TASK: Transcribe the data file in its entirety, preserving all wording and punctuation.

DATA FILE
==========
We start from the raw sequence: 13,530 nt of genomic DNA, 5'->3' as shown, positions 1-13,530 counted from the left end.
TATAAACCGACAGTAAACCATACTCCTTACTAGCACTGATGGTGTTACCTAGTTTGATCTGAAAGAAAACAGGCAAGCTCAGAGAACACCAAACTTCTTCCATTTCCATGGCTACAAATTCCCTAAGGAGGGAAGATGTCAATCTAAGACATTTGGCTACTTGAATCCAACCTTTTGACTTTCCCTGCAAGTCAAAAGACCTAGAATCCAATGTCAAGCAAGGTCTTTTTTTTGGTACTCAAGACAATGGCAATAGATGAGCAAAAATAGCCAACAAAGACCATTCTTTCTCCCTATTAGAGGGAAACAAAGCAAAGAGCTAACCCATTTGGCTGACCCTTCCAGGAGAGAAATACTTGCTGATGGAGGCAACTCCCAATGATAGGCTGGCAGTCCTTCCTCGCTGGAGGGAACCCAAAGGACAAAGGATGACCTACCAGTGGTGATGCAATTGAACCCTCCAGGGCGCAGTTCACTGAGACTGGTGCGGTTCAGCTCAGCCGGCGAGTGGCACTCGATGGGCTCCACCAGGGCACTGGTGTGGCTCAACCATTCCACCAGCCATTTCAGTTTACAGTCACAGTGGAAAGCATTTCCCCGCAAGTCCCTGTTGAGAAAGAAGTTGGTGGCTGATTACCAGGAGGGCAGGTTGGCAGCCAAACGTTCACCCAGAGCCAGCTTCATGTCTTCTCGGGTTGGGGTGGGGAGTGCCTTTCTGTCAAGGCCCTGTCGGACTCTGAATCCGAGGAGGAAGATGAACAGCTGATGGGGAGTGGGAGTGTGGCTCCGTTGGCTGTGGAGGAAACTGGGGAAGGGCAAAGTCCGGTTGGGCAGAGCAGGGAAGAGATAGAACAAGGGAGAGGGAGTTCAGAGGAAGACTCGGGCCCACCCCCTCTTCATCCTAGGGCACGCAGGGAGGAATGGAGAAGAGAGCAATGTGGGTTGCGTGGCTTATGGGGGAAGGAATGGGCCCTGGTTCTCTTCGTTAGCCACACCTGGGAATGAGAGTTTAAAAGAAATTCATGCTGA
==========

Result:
We start from the raw sequence: 13,530 nt of genomic DNA, 5'->3' as shown, positions 1-13,530 counted from the left end.
TATAAACCGACAGTAAACCATACTCCTTACTAGCACTGATGGTGTTACCTAGTTTGATCTGAAAGAAAACAGGCAAGCTCAGAGAACACCAAACTTCTTCCATTTCCATGGCTACAAATTCCCTAAGGAGGGAAGATGTCAATCTAAGACATTTGGCTACTTGAATCCAACCTTTTGACTTTCCCTGCAAGTCAAAAGACCTAGAATCCAATGTCAAGCAAGGTCTTTTTTTTGGTACTCAAGACAATGGCAATAGATGAGCAAAAATAGCCAACAAAGACCATTCTTTCTCCCTATTAGAGGGAAACAAAGCAAAGAGCTAACCCATTTGGCTGACCCTTCCAGGAGAGAAATACTTGCTGATGGAGGCAACTCCCAATGATAGGCTGGCAGTCCTTCCTCGCTGGAGGGAACCCAAAGGACAAAGGATGACCTACCAGTGGTGATGCAATTGAACCCTCCAGGGCGCAGTTCACTGAGACTGGTGCGGTTCAGCTCAGCCGGCGAGTGGCACTCGATGGGCTCCACCAGGGCACTGGTGTGGCTCAACCATTCCACCAGCCATTTCAGTTTACAGTCACAGTGGAAAGCATTTCCCCGCAAGTCCCTGTTGAGAAAGAAGTTGGTGGCTGATTACCAGGAGGGCAGGTTGGCAGCCAAACGTTCACCCAGAGCCAGCTTCATGTCTTCTCGGGTTGGGGTGGGGAGTGCCTTTCTGTCAAGGCCCTGTCGGACTCTGAATCCGAGGAGGAAGATGAACAGCTGATGGGGAGTGGGAGTGTGGCTCCGTTGGCTGTGGAGGAAACTGGGGAAGGGCAAAGTCCGGTTGGGCAGAGCAGGGAAGAGATAGAACAAGGGAGAGGGAGTTCAGAGGAAGACTCGGGCCCACCCCCTCTTCATCCTAGGGCACGCAGGGAGGAATGGAGAAGAGAGCAATGTGGGTTGCGTGGCTTATGGGGGAAGGAATGGGCCCTGGTTCTCTTCGTTAGCCACACCTGGGAATGAGAGTTTAAAAGAAATTCATGCTGA